Innovate Trust celebrates its 50th birthday this year. This independent charity, which has changed the lives of disabled people across the world, started right here, at Cardiff University. This year, volunteers with disabilities have delved into the charity’s humble beginnings, and are sharing its story through a new exhibition.
Innovate Trust – which started its life as ‘Cardiff Universities Social Services’ – works with adults with learning disabilities, mental health conditions, physical disabilities or sensory impairments in South Wales. They provide supported living services, as well as careers training, opportunities for work and socialising.
Starting as a trailblazing student project known as ‘C.U.S.S.’, it has since become one of the most influential charities of its kind – setting the standard world-wide for providing dignity and agency to people with learning disabilities.
Early Days 1967 – 1973
In 1967, a group of students at Cardiff University decided to challenge the status quo. They believed that, with the right support, people with learning disabilities could lead independent lives.
A lifetime of hospitalisation was a common occurrence for people with learning disabilities at the time. The ‘Ely Hospital Scandal’ had revealed that adults with learning disabilities in Cardiff were subject to poor care and cruelty. The students set out to prove that, as a society, we could do better – and the C.U.S.S. project was born.
Cardiff Universities Social Services, or C.U.S.S., volunteers worked supporting 25 adults with learning disabilities at Ely Hospital. The project provided days out, opportunities to learn new skills, and acted as a social contact.
A Daring Escape
Two of the participants, emboldened and encouraged by what they’d learned through the project, decided to leave the hospital grounds on their own, to go swimming in the local pool.
When they were spotted by an off-duty nurse, the two were immediately returned to the hospital – and given a telling off. The student volunteers, however, felt secretly proud that the hospital’s residents had managed to get so far on their own.
The UK’s First Group Home – 1974
Following the success of the early volunteering project, the students felt more could be done to improve the lives of those with learning disabilities.
After much planning and preparation, the students worked with Cardiff Council and Ely Hospital to open the UK’s first group home. Five adults with learning disabilities from the hospital and three student volunteers moved in to a home in Rhuthin Gardens, Cathays. During the day, the group home tenants would spend their time at Trelai adult training centre, and the students attended lectures.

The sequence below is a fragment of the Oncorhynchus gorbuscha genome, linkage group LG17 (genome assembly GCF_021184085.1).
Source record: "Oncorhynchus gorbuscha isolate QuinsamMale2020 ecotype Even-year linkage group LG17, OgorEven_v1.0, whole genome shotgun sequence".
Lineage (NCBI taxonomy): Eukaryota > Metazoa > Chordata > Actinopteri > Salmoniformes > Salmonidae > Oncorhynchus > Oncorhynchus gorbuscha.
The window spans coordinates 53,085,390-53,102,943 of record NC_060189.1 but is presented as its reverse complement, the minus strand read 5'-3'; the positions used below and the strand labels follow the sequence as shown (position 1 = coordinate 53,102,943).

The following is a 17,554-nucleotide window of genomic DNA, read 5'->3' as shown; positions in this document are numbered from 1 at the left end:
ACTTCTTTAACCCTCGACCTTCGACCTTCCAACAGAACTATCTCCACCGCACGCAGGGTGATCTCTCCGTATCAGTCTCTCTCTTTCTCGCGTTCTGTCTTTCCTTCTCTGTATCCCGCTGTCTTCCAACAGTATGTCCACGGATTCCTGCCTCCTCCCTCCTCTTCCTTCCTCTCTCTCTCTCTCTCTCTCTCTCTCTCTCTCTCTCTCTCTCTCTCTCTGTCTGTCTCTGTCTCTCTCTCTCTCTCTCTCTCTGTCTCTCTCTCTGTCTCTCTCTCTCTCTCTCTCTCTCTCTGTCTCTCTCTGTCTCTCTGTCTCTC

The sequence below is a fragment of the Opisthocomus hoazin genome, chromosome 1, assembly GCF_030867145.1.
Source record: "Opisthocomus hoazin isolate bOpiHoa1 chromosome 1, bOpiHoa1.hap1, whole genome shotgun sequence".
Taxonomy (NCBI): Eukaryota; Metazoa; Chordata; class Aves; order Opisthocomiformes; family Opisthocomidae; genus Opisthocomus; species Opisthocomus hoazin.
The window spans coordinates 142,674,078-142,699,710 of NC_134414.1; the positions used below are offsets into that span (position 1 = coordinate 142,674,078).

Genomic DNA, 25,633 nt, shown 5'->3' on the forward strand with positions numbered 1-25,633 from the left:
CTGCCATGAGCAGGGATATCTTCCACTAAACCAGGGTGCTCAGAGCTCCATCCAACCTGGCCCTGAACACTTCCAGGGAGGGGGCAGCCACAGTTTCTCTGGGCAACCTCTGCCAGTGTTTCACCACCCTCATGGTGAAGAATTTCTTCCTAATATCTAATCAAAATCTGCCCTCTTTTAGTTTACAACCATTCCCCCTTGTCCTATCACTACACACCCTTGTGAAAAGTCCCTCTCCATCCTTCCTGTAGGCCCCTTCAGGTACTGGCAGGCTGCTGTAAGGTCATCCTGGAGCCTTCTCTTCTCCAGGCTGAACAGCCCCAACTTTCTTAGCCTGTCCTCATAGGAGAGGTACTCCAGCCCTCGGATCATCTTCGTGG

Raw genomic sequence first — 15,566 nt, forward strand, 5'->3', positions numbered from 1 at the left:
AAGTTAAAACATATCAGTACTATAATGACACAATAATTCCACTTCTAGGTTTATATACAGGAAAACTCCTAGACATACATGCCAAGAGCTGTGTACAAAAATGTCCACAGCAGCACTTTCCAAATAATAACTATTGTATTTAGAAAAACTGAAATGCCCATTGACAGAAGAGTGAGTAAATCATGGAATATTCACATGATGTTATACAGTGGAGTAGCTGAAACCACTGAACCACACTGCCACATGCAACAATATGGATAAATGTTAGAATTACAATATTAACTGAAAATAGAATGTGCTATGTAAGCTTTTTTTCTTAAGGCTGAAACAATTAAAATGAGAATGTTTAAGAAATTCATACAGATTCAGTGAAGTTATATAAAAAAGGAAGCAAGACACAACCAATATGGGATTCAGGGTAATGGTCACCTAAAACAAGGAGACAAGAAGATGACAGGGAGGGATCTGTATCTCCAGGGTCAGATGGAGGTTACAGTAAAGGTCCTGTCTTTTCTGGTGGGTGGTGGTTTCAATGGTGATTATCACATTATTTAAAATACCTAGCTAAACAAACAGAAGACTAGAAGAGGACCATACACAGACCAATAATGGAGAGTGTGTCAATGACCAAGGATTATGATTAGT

Having been hospitalised for a number of years, each of the adults with disabilities were provided with basic support in learning to live independently. At Ely Hospital, they had not been afforded the opportunity to cook for themselves, to choose their clothes – after a short period of adjustment, the project participants found themselves leading happy, full lives as members of a community.
Further Development – from Hospitals to Homes
After the success of the group home experiment, the students spent the next few years raising awareness of the Group Home model – publishing research and reports, and sharing their work with local authorities, hospitals and universities. As it grew in its scope and reputation, the charity was able to relocate to a more sustainable property on King’s Road in Cardiff, and to open more group homes, funded by the Welsh Office.
In 1977, the charity also opened a respite centre for adults with learning disabilities who lived with their families. This home was used to provide a break for carers and adults with learning disabilities, and remains open to this day.
In 1981 Cardiff Council opened a new department, aimed at replicating and extending the Group Home project, opening a number of supported living homes. By 1983, the Welsh Office launched an ‘All Wales strategy for the development of Services for mentally handicapped people’. Partly a response to the Ely Hospital scandal, the strategy required that local authorities move away from the mass institutionalisation of people with learning disabilities, and adopt the supported living model developed by C.U.S.S.
Innovation in Social Care
Over the next few years, C.U.S.S. worked to support local authorities across Wales to implement this plan, giving advice on how to set up new services, which would offer independence, agency and dignity to people with learning disabilities.
The charity changed its name to Innovate Trust in 2001, and continued to, well, innovate: developing a bespoke recruitment service, creating a business providing employment for people with learning disabilities, training programmes for disabled people interested in environmental work and spending time outdoors.
In 2017, Innovate Trust worked with NESTA to explore how smart technology might be used to support people with learning disabilities. The award-winning project resulted in the provision of smart devices to 197 individuals receiving support across south east Wales.
Thanks to support from the National Lottery Heritage Fund, volunteers with a range of learning abilities spent a year researching the organisation’s amazing history – researching documents, filming stories and establishing permanent records in local archives. As recognition of the organisation’s origins at Cardiff University, its early archives and reports were donated to the University’s Special Collections and Archives, where they can be accessed by anyone who wishes to read them.
The exhibition ‘50 Years of Innovate Trust‘ is on display at Cardiff University Special Collections and Archives, Arts and Social Studies Library, Colum Drive, CF10 3EU. If you would like to speak to a member of Innovate Trust, please contact Kieran Vass.
Published with thanks to the Innovate Trust for providing the research for this post.